None of these movies merited a whole entry, but maybe we can find an interesting gestalt amongst them. I watched them in a 24-hour period last weekend in an attempt to clear my mind of impinging quotidian matters.
Dillinger is Dead (Marco Ferreri): Ferreri copped Godard and Bunuel’s provacateur attitude without putting much substance behind it. Everyman Michel Piccoli comes home from his job, puts his wife to bed, putters around the house for about an hour, then shoots his wife dead and takes off for Tahiti as the cook of a ship. But Ferreri doesn’t have the chops to move beyond the overt cinematic critique to something more interesting; you’re always at a distance from Piccoli, especially when you shouldn’t be. Godard could have pulled off an involving and alienating portrait of such ennui; hell, Bresson should have! (Am I the only person who thinks it would have been hysterical to see his non-acting and serious-serious-serious approach applied to modern domesticity?) Ferreri can’t, and the thing turns out to be a relic of the 60s in which edginess was charmingly naive and free of the tired shock tactics that Haneke, Noe, Von Trier, and others would bring to popular art film later on.
Anguish (Bigas Luna): And speaking of shock tactics, this is a film about a dentist who kills people and extracts their eyes under the hypnotic suggestions of his mother. Actually, no, that’s The Mommy, the movie that is being watched by a movie audience in Anguish while a killer stalks the theater. Then, of course, mother’s boy goes to a theater and much self-reference ensues. Were it merely a horror movie, the characters and settings would be all at the mercy of frights and gross-outs. Here, the characters and settings are at the mercy of the metafictional gimmick. Unfortunately, good horror movies know to provide payoffs every 10-15 minutes or so, and after Anguish shoots its metaphorical load in its first reveal, Luna runs out of tricks, though he tries his best.
Of Freaks and Men (Alexei Balabanov): A gang of S&M pornographers in turn of the century St. Petersburg wreak havoc on families and a pair of Siamese twins. Very formalistic, down to the sepia-toned film, it resists any but the most superficial psychologizing of its characters (the arid plot description that the link gives does not disguise any deeper depths). Spurred by dissatisfaction at what the film appears to present, I drew my own interpretation that the film is an analogy of exploitation and art film. By giving the (presumably highbrow) viewer all the signifiers of classicist, formalist “art,” it serves the same purpose as the short pornographic reels shot by the characters do for their intended audience. I’m pretty sure this was not Balabanov’s intent. Nonetheless, a beautiful final shot.
The Silver Globe (Andrzej Zulawski): Considerably chewier than the above. Based on the Jerzy Zulawski’s science-fiction trilogy The Lunar Trilogy about the colonization of the moon (published in 1903-1911!), the film was never completed due to government interference. It’s a bonkers tale of astronauts founding a primitive civilization on the moon, who then receive a later astronaut as their savior, who saves them from the hostile, animalistic bird creature civilization that is native to the moon. Fascinating but endlessly problematic, the film’s entire first hour is presented as documentary footage shot by one of the original astronauts via his helmet-cam, and everyone speaks in leaden, impenetrable metaphors. There’s much that could be construed as some sort of criticism of Communism, but the film is such a mess that its ultimate statement against Communism is the idea that such a whack film could be made in Poland in the 70s.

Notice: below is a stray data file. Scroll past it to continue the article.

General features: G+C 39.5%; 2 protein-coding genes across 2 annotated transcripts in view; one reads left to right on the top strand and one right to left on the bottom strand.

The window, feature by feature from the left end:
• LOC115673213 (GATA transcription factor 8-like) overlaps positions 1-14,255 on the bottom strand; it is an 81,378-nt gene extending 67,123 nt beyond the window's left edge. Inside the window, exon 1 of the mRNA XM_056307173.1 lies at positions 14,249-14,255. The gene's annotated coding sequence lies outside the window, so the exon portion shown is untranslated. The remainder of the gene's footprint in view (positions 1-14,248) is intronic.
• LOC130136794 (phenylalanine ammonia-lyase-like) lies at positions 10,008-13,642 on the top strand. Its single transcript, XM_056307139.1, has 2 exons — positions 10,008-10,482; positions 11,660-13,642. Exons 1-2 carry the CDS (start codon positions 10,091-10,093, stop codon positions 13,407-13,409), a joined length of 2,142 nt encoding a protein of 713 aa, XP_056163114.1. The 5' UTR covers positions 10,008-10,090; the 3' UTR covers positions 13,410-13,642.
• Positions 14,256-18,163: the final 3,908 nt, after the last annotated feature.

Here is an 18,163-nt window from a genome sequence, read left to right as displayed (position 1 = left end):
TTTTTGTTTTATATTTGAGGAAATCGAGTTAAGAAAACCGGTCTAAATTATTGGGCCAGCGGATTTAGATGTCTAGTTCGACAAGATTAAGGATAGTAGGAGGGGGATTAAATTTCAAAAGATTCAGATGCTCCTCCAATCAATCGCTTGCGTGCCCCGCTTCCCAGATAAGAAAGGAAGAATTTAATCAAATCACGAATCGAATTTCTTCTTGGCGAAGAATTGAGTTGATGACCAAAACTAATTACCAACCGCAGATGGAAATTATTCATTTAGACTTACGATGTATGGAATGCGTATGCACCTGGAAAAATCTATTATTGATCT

Street Trash (James Muro): I actually only saw the last half of this one, which probably wasn’t such a bad move. It bears all the markings of its time: 80s splatter gorefest about homeless people exploding and beating each other up. I wasn’t aware, but apparently the whole genre dried up when the Japanese banned the films after some serial killer claimed inspiration from them. Anyone have a cite? Anyway, I’m not much of a fan of splatter films because they all blend together, but this one has a few tricks. The standard schlock double irony is there (the film towards its material, and the audience towards the film), but the aggressively random plotting (mafia and Vietnam vets, but they never meet up)sends it into slightly more memorable Ray Dennis Steckler territory, even as the higher-than-usual puzzlement of the actors over how seriously to take themselves signals a death knell for the genre.
What I will say is that these films left me with little that I could take back with me as a writer, and with the exception of The Silver Globe, they left me with little that I could take outside of the realm of film itself. (The Silver Globe is something of a special case, as the movie text is mostly incomprehensible but its literary origins still show through.) So leave aside Zulawski’s film. Of the remaining four, even Ferreri’s film, supposedly about modern everyday life, is subsumed by the overwhelming sense of “Can you believe what they’re putting on the screen?!” For me, they all point out the fallacy that formalism must restrict itself to addressing the limits and variations of its own form. It cannot; instead, formalism must invoke other media and forms–real life being only one of them–in a way that is not explicitly representational. This is evidently not easy to do, but one glance at Godard and Jancso reminds me of the ever-fruitful possibility. But for formalism to comment on its own form alone: this is the point at which film becomes a fetish rather than an art.